It may be winter, but menopausal women across the country are still sweating, flashing and disrobing. You would think that by now someone would have come up with something better than a portable fan to fix this problem.
For those who plan on getting along without therapies to alleviate symptoms, be aware that the average woman can expect to experience moderate to severe hot flashes for about five years -- or even longer (like forever).
So what's a woman to do, beyond layering one's clothing and stripping down to shorts and a T-shirt during board meetings?
Estrogen can relieve menopausal symptoms and works well in even very small doses, but many women can't -- or chose not to -- take estrogen.
It doesn't help that every time you open a newspaper, there is more alarming information about the potential dangers of estrogen replacements. The reassuring information that doctors might learn about estrogen never seems to make it to the front page.
In the 1870s, Lydia Pinkham's Vegetable Compound was a popular cure-all for virtually every gynecologic ailment, including menstrual and menopausal distress. The ads claimed the compound was a "Positive Cure for all those Painful Complaints and Weaknesses so common to our best female population and is particularly adapted to the change of life."
No doubt, the 18 percent alcohol content had something to do with the compound's efficacy -- even proper ladies could remain happily inebriated while dealing with difficult menopausal symptoms if they kept the compound handy.
Another key ingredient in Pinkham's remedy was none other than black cohosh, an extract of dried underground roots derived from a plant used by native North American Indians. Today black cohosh is one of the most widely used alternative therapies for treatment of hot flashes -- despite recent research suggesting its ineffectiveness.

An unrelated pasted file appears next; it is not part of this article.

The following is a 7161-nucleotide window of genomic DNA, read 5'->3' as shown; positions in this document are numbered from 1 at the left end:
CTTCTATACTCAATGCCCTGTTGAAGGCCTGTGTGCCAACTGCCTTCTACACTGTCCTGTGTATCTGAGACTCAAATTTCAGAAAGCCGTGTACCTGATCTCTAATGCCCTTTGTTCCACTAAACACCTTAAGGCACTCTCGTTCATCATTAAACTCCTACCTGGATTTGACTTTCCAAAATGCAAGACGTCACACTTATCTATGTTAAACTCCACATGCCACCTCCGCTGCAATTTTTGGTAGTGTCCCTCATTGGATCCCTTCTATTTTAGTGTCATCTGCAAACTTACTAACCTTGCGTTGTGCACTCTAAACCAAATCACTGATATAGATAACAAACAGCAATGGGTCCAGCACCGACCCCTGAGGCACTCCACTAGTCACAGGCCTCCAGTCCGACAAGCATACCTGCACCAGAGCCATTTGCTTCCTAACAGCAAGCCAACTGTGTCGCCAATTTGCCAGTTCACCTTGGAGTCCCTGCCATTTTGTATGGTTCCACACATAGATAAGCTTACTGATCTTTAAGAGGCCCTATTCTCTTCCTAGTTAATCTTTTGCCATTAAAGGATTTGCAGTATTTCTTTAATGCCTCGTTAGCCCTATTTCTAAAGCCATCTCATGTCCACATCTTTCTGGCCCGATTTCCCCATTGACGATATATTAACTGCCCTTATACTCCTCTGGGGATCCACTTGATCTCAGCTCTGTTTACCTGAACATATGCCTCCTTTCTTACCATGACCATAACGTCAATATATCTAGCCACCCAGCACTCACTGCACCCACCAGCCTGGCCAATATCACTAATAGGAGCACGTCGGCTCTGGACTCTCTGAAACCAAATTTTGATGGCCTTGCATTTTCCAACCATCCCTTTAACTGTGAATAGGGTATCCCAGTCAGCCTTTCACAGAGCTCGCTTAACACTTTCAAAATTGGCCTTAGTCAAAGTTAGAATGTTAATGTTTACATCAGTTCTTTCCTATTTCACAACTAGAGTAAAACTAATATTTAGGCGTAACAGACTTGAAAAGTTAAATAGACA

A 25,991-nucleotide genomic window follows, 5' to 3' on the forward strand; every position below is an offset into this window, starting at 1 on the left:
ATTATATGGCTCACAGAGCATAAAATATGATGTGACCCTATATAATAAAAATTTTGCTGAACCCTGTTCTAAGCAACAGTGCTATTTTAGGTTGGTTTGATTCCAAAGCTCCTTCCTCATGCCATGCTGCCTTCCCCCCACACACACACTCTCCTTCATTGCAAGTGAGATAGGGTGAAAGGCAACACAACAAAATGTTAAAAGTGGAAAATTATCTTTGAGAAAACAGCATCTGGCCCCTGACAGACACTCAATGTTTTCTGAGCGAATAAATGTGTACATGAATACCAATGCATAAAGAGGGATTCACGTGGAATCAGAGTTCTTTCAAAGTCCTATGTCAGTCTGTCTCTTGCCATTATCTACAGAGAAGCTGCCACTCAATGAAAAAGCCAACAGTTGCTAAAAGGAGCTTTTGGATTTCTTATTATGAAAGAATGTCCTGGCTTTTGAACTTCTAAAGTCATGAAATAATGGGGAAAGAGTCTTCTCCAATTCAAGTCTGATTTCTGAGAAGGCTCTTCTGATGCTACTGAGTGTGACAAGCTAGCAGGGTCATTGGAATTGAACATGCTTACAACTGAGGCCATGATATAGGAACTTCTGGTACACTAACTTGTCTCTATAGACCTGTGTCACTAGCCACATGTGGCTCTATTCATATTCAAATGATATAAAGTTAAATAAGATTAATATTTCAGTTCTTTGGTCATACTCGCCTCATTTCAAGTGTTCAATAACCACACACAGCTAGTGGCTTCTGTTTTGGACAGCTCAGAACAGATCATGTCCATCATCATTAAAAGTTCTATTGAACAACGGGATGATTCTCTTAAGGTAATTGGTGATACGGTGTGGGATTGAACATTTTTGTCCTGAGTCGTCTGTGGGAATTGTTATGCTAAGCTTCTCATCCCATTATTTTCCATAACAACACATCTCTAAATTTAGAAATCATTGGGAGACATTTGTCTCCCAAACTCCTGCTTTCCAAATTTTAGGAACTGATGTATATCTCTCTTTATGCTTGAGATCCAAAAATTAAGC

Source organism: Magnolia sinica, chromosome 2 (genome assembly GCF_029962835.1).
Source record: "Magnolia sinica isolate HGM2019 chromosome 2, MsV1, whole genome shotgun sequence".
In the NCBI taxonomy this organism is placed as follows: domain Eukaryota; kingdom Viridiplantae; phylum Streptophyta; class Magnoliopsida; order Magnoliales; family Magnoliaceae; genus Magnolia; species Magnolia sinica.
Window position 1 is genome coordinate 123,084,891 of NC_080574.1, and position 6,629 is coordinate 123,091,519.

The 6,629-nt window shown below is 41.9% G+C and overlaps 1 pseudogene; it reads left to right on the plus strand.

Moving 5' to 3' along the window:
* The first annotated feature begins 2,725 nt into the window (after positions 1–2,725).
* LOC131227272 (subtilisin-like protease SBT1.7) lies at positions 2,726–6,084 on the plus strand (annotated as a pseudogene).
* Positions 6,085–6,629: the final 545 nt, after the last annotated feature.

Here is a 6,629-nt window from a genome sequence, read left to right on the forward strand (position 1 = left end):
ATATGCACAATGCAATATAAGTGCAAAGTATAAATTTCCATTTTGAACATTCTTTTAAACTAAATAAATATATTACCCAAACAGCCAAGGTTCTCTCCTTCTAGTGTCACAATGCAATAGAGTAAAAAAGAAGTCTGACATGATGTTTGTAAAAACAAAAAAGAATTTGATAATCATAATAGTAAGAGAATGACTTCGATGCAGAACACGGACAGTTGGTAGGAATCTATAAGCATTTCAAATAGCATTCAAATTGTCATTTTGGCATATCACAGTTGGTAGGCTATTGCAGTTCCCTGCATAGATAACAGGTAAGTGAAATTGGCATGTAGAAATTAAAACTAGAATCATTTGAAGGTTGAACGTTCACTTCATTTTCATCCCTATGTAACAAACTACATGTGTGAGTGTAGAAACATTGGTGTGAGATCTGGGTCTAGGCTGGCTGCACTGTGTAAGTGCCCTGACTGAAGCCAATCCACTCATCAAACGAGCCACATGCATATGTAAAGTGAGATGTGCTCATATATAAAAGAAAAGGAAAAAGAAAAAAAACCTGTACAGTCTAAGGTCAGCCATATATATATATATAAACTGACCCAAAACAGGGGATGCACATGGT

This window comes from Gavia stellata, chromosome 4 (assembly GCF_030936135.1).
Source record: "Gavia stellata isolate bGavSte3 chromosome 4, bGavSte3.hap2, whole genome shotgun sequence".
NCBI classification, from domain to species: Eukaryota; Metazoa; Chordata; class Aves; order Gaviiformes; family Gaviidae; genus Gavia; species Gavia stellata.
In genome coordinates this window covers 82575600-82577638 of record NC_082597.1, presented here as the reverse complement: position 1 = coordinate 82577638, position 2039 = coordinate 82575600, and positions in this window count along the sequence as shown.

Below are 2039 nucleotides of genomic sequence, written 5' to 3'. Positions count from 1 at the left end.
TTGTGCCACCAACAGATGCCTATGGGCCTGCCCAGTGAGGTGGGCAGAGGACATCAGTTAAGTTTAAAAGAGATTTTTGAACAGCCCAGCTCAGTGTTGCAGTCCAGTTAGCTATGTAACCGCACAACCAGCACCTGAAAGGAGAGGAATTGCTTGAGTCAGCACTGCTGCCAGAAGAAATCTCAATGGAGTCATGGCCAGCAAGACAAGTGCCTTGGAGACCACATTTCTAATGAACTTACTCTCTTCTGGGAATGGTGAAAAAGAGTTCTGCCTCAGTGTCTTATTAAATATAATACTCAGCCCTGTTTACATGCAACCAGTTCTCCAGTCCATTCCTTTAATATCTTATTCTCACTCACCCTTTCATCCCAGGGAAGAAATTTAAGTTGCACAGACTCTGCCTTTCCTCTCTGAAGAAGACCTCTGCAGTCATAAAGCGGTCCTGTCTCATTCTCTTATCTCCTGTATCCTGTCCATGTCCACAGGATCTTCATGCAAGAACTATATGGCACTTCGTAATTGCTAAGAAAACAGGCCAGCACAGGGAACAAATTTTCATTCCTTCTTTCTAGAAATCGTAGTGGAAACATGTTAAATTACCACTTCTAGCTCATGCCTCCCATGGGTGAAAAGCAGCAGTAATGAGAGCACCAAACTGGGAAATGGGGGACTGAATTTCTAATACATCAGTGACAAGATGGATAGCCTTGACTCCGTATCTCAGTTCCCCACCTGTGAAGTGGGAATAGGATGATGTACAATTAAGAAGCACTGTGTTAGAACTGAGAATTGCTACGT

Researchers looked at 351 women between the ages of 45 to 55 who suffered from hot flashes and night sweats over the course of one year and found that those taking black cohosh got about the same amount of relief as those who took a placebo. And those groups experienced nothing close to the improvement that women taking hormones experienced. The study was published in a recent issue of the Annals of Internal Medicine.
This new data, though perhaps disappointing, is important. Few researchers have carried out scientific, well-designed studies on alternative treatments for hot flashes -- in part because such studies are extremely expensive and difficult to do since they require many patients and a lot of time.
Another hurdle to the study of hot-flash remedies is the high placebo effect from the products used to treat hot flashes. Whether you give women soy, Chinese herbs or broccoli, at least 30 percent will experience fewer flashes for at least a few weeks.
Keep in mind that the companies that produce alternatives to estrogen are just as profit motivated as pharmaceutical companies. A multimillion dollar industry has evolved to promote so-called natural products to a vulnerable population of women who are suffering and seeking safe, effective options.